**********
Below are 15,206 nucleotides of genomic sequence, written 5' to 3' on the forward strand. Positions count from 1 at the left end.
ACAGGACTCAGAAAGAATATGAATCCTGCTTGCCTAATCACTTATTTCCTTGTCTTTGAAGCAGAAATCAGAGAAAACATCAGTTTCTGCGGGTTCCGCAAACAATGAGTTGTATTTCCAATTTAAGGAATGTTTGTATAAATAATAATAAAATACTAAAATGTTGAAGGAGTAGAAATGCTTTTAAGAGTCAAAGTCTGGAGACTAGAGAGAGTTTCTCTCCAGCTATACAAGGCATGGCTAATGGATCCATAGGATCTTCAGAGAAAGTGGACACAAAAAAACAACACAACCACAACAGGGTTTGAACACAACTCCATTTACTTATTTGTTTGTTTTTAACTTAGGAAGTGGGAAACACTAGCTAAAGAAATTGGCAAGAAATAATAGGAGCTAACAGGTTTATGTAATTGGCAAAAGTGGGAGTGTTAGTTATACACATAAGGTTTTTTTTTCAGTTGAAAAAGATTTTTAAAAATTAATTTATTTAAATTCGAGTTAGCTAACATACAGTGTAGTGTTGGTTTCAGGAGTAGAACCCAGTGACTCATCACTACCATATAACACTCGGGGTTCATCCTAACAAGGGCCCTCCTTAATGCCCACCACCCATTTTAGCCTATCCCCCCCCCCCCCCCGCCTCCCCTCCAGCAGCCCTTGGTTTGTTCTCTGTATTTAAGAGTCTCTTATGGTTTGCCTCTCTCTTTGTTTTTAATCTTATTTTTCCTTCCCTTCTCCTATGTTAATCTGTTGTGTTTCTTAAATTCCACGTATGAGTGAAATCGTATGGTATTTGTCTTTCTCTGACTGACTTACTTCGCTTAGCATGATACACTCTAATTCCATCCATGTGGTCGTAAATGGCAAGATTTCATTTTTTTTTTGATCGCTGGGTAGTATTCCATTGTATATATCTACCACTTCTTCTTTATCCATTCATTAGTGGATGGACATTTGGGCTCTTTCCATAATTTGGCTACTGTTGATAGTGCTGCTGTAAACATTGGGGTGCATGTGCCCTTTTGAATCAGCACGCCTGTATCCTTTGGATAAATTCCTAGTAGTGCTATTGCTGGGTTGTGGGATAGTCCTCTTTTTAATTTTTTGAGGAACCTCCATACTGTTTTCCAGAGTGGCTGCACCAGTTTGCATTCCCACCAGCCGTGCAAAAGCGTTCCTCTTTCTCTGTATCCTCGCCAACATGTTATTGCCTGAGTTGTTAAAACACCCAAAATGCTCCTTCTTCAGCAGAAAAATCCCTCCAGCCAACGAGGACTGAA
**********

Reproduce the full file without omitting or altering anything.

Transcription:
Below are 15,206 nucleotides of genomic sequence, written 5' to 3' on the forward strand. Positions count from 1 at the left end.
ACAGGACTCAGAAAGAATATGAATCCTGCTTGCCTAATCACTTATTTCCTTGTCTTTGAAGCAGAAATCAGAGAAAACATCAGTTTCTGCGGGTTCCGCAAACAATGAGTTGTATTTCCAATTTAAGGAATGTTTGTATAAATAATAATAAAATACTAAAATGTTGAAGGAGTAGAAATGCTTTTAAGAGTCAAAGTCTGGAGACTAGAGAGAGTTTCTCTCCAGCTATACAAGGCATGGCTAATGGATCCATAGGATCTTCAGAGAAAGTGGACACAAAAAAACAACACAACCACAACAGGGTTTGAACACAACTCCATTTACTTATTTGTTTGTTTTTAACTTAGGAAGTGGGAAACACTAGCTAAAGAAATTGGCAAGAAATAATAGGAGCTAACAGGTTTATGTAATTGGCAAAAGTGGGAGTGTTAGTTATACACATAAGGTTTTTTTTTCAGTTGAAAAAGATTTTTAAAAATTAATTTATTTAAATTCGAGTTAGCTAACATACAGTGTAGTGTTGGTTTCAGGAGTAGAACCCAGTGACTCATCACTACCATATAACACTCGGGGTTCATCCTAACAAGGGCCCTCCTTAATGCCCACCACCCATTTTAGCCTATCCCCCCCCCCCCCCCGCCTCCCCTCCAGCAGCCCTTGGTTTGTTCTCTGTATTTAAGAGTCTCTTATGGTTTGCCTCTCTCTTTGTTTTTAATCTTATTTTTCCTTCCCTTCTCCTATGTTAATCTGTTGTGTTTCTTAAATTCCACGTATGAGTGAAATCGTATGGTATTTGTCTTTCTCTGACTGACTTACTTCGCTTAGCATGATACACTCTAATTCCATCCATGTGGTCGTAAATGGCAAGATTTCATTTTTTTTTTGATCGCTGGGTAGTATTCCATTGTATATATCTACCACTTCTTCTTTATCCATTCATTAGTGGATGGACATTTGGGCTCTTTCCATAATTTGGCTACTGTTGATAGTGCTGCTGTAAACATTGGGGTGCATGTGCCCTTTTGAATCAGCACGCCTGTATCCTTTGGATAAATTCCTAGTAGTGCTATTGCTGGGTTGTGGGATAGTCCTCTTTTTAATTTTTTGAGGAACCTCCATACTGTTTTCCAGAGTGGCTGCACCAGTTTGCATTCCCACCAGCCGTGCAAAAGCGTTCCTCTTTCTCTGTATCCTCGCCAACATGTTATTGCCTGAGTTGTTAAAACACCCAAAATGCTCCTTCTTCAGCAGAAAAATCCCTCCAGCCAACGAGGACTGAA